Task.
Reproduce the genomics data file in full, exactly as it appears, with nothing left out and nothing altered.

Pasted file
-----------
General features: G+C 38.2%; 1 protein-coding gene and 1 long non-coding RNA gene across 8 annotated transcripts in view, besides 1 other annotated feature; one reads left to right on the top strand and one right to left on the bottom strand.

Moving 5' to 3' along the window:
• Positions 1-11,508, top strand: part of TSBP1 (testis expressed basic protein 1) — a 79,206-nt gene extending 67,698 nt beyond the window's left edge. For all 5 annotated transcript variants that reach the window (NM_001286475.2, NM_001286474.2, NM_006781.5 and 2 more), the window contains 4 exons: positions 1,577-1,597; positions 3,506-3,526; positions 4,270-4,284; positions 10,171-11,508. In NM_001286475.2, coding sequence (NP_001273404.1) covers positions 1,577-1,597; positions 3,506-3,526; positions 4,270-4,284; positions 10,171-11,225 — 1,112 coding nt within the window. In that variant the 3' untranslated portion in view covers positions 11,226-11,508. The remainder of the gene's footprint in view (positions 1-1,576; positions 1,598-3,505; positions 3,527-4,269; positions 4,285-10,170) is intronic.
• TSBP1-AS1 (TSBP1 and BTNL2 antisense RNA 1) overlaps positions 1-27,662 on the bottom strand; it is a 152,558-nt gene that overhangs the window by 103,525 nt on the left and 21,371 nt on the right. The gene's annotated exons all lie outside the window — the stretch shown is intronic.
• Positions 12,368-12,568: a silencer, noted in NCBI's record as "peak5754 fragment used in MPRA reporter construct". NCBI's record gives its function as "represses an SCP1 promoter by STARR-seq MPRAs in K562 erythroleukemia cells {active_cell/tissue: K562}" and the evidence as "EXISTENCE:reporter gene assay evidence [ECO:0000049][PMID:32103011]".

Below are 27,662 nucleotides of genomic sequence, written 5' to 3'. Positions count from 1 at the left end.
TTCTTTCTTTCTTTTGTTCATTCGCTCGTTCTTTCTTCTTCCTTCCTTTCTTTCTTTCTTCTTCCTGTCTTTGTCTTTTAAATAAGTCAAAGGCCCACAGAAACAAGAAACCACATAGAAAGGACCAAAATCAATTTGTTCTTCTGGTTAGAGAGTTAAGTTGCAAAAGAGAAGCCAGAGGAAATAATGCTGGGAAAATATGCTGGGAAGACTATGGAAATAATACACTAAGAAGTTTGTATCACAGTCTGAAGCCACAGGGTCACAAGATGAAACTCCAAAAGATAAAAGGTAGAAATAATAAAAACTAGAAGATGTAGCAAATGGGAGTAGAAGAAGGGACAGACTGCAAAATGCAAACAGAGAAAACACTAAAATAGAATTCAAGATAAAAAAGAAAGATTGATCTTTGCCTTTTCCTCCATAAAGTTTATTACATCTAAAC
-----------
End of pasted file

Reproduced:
General features: G+C 38.2%; 1 protein-coding gene and 1 long non-coding RNA gene across 8 annotated transcripts in view, besides 1 other annotated feature; one reads left to right on the top strand and one right to left on the bottom strand.

Moving 5' to 3' along the window:
• Positions 1-11,508, top strand: part of TSBP1 (testis expressed basic protein 1) — a 79,206-nt gene extending 67,698 nt beyond the window's left edge. For all 5 annotated transcript variants that reach the window (NM_001286475.2, NM_001286474.2, NM_006781.5 and 2 more), the window contains 4 exons: positions 1,577-1,597; positions 3,506-3,526; positions 4,270-4,284; positions 10,171-11,508. In NM_001286475.2, coding sequence (NP_001273404.1) covers positions 1,577-1,597; positions 3,506-3,526; positions 4,270-4,284; positions 10,171-11,225 — 1,112 coding nt within the window. In that variant the 3' untranslated portion in view covers positions 11,226-11,508. The remainder of the gene's footprint in view (positions 1-1,576; positions 1,598-3,505; positions 3,527-4,269; positions 4,285-10,170) is intronic.
• TSBP1-AS1 (TSBP1 and BTNL2 antisense RNA 1) overlaps positions 1-27,662 on the bottom strand; it is a 152,558-nt gene that overhangs the window by 103,525 nt on the left and 21,371 nt on the right. The gene's annotated exons all lie outside the window — the stretch shown is intronic.
• Positions 12,368-12,568: a silencer, noted in NCBI's record as "peak5754 fragment used in MPRA reporter construct". NCBI's record gives its function as "represses an SCP1 promoter by STARR-seq MPRAs in K562 erythroleukemia cells {active_cell/tissue: K562}" and the evidence as "EXISTENCE:reporter gene assay evidence [ECO:0000049][PMID:32103011]".

Below are 27,662 nucleotides of genomic sequence, written 5' to 3'. Positions count from 1 at the left end.
TTCTTTCTTTCTTTTGTTCATTCGCTCGTTCTTTCTTCTTCCTTCCTTTCTTTCTTTCTTCTTCCTGTCTTTGTCTTTTAAATAAGTCAAAGGCCCACAGAAACAAGAAACCACATAGAAAGGACCAAAATCAATTTGTTCTTCTGGTTAGAGAGTTAAGTTGCAAAAGAGAAGCCAGAGGAAATAATGCTGGGAAAATATGCTGGGAAGACTATGGAAATAATACACTAAGAAGTTTGTATCACAGTCTGAAGCCACAGGGTCACAAGATGAAACTCCAAAAGATAAAAGGTAGAAATAATAAAAACTAGAAGATGTAGCAAATGGGAGTAGAAGAAGGGACAGACTGCAAAATGCAAACAGAGAAAACACTAAAATAGAATTCAAGATAAAAAAGAAAGATTGATCTTTGCCTTTTCCTCCATAAAGTTTATTACATCTAAAC